Winter brings unique challenges to our health and well-being. As the temperature drops, it’s important to prioritise your health because there is a wide range of health risks to deal with during the colder months. These range from viral infections to poor mental health conditions. Discover how to stay healthy during the winter season as Bloom Financial Services, together with their partner, Momentum Health4Me, provide the best winter health tips that will keep you fit and healthy this season.
Common seasonal illnesses and problems
The winter season typically brings about the onset of many common seasonal illnesses and problems. Some of those that you need to watch out for include:
- Common cold. Colds are a viral infection that affects the upper respiratory tract. Symptoms include a runny nose, nasal congestion, sneezing and coughing, sore throat and headaches. A cold is contagious but can clear up within a week.
- Influenza. This is a contagious viral respiratory illness. The flu is typically more severe than the common cold. Symptoms include fever, muscle aches and pains, fatigue, sore throat, nasal congestion and gastrointestinal problems, like nausea and diarrhoea. If left untreated, flu can lead to more severe health problems, especially in young children. Some of these complications include ear infections, bronchitis or pneumonia.
- Bronchitis. This is a bacterial infection that causes inflammation of the bronchial tubes, which are the air passages that carry oxygen to and from your lungs. Symptoms of bronchitis include chest congestion, shortness of breath and difficulty breathing, fever and fatigue.
- Pneumonia. This is a serious respiratory infection that inflames the air sacs in one or both lungs. Pneumonia can range from mild to severe. Common symptoms include coughing, chest pain, fever, and shortness of breath.
- Sinusitis. This is a bacterial infection that causes inflammation of the sinuses. It can also be caused by seasonal allergies. Symptoms include facial pain, nasal congestion, headaches, and fatigue.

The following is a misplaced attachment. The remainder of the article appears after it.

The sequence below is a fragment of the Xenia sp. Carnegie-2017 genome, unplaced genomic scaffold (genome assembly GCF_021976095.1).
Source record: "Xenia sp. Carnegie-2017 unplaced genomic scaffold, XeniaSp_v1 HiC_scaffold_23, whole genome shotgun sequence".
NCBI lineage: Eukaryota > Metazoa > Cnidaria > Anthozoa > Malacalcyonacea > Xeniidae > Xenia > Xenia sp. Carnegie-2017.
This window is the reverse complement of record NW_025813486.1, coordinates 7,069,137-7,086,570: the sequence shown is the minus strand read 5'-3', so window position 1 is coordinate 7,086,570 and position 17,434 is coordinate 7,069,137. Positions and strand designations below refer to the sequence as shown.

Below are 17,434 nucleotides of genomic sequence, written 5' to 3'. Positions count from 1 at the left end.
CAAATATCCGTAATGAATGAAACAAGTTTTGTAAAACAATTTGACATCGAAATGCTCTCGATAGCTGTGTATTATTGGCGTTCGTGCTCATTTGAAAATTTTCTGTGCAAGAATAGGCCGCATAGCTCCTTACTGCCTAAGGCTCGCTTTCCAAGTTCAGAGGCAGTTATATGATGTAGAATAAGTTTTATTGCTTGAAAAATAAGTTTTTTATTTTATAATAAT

- Seasonal Affective Disorder. This is a type of depression that occurs during winter months when daylight hours are shorter. Symptoms include decreased energy levels, low mood, sadness, difficulty concentrating, social withdrawal and sleep disturbances.
Winter health tips for staying healthy
There are plenty of ways you can take health precautions during winter to prevent contracting seasonal illnesses. Some of the best winter health tips include:
1. Get vaccinated. This will greatly reduce your risk of developing the influenza virus. It’s very effective for those with a weak immune system, like the elderly or those who suffer from frequent respiratory infections. Momentum Health4Me offers members an annual flu shot at participating pharmacies, countrywide. Flu outbreaks are particularly prevalent during winter so be proactive and get vaccinated.
2. Practice good hygiene. Wash your hands frequently to prevent the spread of germs and diseases. It’s recommended that you wash your hands with soap and warm water for at least 20 seconds, especially if you’ve visited public places. Otherwise, you can use an alcohol-based sanitiser on your hands. Regularly clean and disinfect surfaces in your home or workplace, like door handles and countertops. This helps reduce the transmission of viruses and bacteria.